Many plants and pets found in aquariums and backyard ponds have been imported from other parts of the world. They tend to be hardy and reproduce vigorously, making them appealing to hobbyists but dangerous to Michigan's native ecosystems if they are released into the wild. Although Michigan’s winter temperatures stop some exotic species from reproducing in our lakes and streams, this is not always the case. Some species survive and thrive, negatively impacting the environment, decreasing recreational opportunities and causing severe economic consequences.
It is never safe to release water garden or aquarium plants and animals into the natural environment, even if they appear to be dead. Releasing any aquatic organism into the wild is not an accepted practice and is punishable by law.
Together we can keep Michigan’s waterways healthy and pure
- Never release an aquatic plant or animal into waterways
- Inspect and rinse any new plants to rid them of seeds, plant fragments, snails and fish.
- Build water gardens well away from other waters.
- Give or trade unwanted fish or plants with another hobbyist, environmental learning center, aquarium or zoo.
- Contact a veterinarian or pet retailer for guidance on humane disposal of animals.
Learn how to prevent the spread of aquatic invasive species in water gardens with this MSU Extension Smart Gardening fact sheet
To address this issue, the statewide Reduce Invasive Pet and Plant Escapes (RIPPLE) program offers educational information to aquarium and water gardener professionals, retailers and hobbyists about what to do with unwanted plants and animals so they are not accidentally or purposely introduced into Michigan's lakes and streams. RIPPLE's education initiatives are coordinated by Michigan State University Extension in partnership with the Michigan Department of Environment, Great Lakes and Energy, Michigan Department of Natural Resources and the Michigan Department of Agriculture and Rural Development. RIPPLE is funded by the Michigan Invasive Species Grant Program.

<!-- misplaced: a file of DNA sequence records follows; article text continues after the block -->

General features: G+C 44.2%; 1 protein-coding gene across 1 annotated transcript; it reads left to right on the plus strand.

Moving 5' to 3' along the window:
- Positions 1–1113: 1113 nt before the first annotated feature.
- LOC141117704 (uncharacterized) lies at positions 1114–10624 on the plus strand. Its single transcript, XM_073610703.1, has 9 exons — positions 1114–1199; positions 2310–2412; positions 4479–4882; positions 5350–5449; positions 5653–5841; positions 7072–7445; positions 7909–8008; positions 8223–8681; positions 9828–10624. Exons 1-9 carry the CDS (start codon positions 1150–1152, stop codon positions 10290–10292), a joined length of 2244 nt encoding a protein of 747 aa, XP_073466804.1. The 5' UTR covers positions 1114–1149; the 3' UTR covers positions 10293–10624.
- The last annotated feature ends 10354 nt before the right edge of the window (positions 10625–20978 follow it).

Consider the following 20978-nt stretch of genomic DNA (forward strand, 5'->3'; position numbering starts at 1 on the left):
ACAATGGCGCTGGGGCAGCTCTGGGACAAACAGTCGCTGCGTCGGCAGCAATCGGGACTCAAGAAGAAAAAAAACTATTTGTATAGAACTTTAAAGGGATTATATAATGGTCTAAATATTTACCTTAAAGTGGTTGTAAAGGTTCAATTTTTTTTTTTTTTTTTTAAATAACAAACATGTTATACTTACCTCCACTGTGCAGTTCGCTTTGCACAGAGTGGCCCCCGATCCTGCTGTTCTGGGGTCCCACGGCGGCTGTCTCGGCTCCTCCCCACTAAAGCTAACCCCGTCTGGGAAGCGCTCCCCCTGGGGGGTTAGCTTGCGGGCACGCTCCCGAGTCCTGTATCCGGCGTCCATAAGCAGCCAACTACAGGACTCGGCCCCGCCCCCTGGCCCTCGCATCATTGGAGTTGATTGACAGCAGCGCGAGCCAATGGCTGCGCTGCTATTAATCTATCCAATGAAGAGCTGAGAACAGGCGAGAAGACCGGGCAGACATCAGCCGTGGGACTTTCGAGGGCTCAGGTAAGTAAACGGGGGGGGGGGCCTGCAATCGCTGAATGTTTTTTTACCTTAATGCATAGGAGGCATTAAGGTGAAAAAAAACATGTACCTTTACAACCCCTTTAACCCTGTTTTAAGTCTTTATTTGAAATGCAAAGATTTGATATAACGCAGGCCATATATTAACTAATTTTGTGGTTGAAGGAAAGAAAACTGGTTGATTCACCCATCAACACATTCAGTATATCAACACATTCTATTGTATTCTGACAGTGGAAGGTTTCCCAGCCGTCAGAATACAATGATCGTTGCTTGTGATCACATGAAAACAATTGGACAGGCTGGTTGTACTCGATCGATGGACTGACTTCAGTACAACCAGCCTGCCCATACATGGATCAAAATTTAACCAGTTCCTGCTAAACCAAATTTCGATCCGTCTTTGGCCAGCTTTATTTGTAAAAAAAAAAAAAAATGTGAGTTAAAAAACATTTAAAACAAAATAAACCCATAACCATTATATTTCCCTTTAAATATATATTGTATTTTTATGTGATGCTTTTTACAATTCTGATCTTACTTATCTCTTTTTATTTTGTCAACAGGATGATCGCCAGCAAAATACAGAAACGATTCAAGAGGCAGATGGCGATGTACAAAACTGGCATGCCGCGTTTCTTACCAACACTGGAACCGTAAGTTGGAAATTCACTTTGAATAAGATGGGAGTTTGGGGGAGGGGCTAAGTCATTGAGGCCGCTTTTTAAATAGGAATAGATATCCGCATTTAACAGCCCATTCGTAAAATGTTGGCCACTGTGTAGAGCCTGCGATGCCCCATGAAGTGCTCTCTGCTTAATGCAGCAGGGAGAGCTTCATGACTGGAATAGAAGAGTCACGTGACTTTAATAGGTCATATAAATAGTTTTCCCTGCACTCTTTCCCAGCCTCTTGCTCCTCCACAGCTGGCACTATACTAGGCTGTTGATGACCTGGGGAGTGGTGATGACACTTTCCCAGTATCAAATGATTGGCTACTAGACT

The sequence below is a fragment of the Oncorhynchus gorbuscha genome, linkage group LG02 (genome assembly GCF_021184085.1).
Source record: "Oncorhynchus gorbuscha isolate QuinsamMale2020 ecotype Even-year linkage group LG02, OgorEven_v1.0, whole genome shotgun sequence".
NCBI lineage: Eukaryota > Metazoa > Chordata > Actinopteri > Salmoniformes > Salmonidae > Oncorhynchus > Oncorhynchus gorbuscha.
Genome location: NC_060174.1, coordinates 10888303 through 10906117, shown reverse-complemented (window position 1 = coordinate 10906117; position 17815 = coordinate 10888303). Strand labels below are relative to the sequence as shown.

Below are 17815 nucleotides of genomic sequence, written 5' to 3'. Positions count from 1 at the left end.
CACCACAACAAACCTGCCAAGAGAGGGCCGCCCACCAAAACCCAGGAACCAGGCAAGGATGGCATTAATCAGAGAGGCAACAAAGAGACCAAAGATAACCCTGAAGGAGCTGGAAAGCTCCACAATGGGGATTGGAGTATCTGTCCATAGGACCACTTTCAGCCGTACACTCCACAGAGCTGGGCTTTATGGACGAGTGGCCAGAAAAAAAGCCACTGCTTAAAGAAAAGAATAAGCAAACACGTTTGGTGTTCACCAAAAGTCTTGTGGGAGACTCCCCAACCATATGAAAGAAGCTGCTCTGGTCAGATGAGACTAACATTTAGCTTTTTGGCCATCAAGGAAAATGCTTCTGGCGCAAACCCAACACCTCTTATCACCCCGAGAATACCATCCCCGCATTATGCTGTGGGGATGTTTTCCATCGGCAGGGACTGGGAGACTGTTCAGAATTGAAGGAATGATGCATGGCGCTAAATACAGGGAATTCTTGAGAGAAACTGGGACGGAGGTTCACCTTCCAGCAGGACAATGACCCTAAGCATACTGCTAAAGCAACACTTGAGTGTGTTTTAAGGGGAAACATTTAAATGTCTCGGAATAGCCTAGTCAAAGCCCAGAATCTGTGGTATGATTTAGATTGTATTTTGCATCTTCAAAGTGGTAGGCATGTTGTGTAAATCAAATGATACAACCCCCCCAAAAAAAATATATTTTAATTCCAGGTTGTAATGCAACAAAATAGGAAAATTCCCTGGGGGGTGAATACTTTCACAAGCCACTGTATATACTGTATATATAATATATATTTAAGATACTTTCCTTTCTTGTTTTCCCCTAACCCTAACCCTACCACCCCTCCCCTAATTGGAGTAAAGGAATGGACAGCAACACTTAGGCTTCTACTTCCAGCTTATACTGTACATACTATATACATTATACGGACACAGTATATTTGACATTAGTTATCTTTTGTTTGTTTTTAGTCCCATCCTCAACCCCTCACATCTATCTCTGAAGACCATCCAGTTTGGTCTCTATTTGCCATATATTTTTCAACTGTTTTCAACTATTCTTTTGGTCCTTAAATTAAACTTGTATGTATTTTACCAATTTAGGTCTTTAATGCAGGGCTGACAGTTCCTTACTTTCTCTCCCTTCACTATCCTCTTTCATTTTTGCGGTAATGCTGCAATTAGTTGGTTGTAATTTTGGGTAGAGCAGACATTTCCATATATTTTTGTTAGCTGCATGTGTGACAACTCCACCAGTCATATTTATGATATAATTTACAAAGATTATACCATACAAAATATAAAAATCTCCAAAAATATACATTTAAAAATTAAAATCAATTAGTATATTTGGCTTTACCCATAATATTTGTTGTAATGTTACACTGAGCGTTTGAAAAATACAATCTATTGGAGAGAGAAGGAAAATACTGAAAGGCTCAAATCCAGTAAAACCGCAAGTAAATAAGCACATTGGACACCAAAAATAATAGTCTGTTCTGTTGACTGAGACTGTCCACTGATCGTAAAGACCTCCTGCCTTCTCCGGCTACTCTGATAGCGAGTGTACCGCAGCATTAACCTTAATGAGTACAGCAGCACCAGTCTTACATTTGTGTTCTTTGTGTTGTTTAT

Aquarium and Water Garden MSU Extension News
Published on March 5, 2021
Vigilant pet retailers can prevent invasive species from spreading.
Published on June 11, 2020
Recent addition to Michigan’s prohibited species list makes marbled crayfish illegal to possess live.
Published on April 19, 2019
According to a new law, all retailers of live non-native aquatic organisms must now register yearly with the Michigan Department of Natural Resources.
Published on June 13, 2018
Learn to identify and report invasive species using MISIN: the Midwest Invasive Species Information Network
Become a RIPPLE partner today!
Pet and pond professionals, hobbyists, and educators are invited to explore RIPPLE resources and become RIPPLE partners by learning how to prevent invasions and sharing materials and information with their clients and communities. RIPPLE publications are available for use classrooms, environmental learning centers and retail businesses through Michigan State University Extension.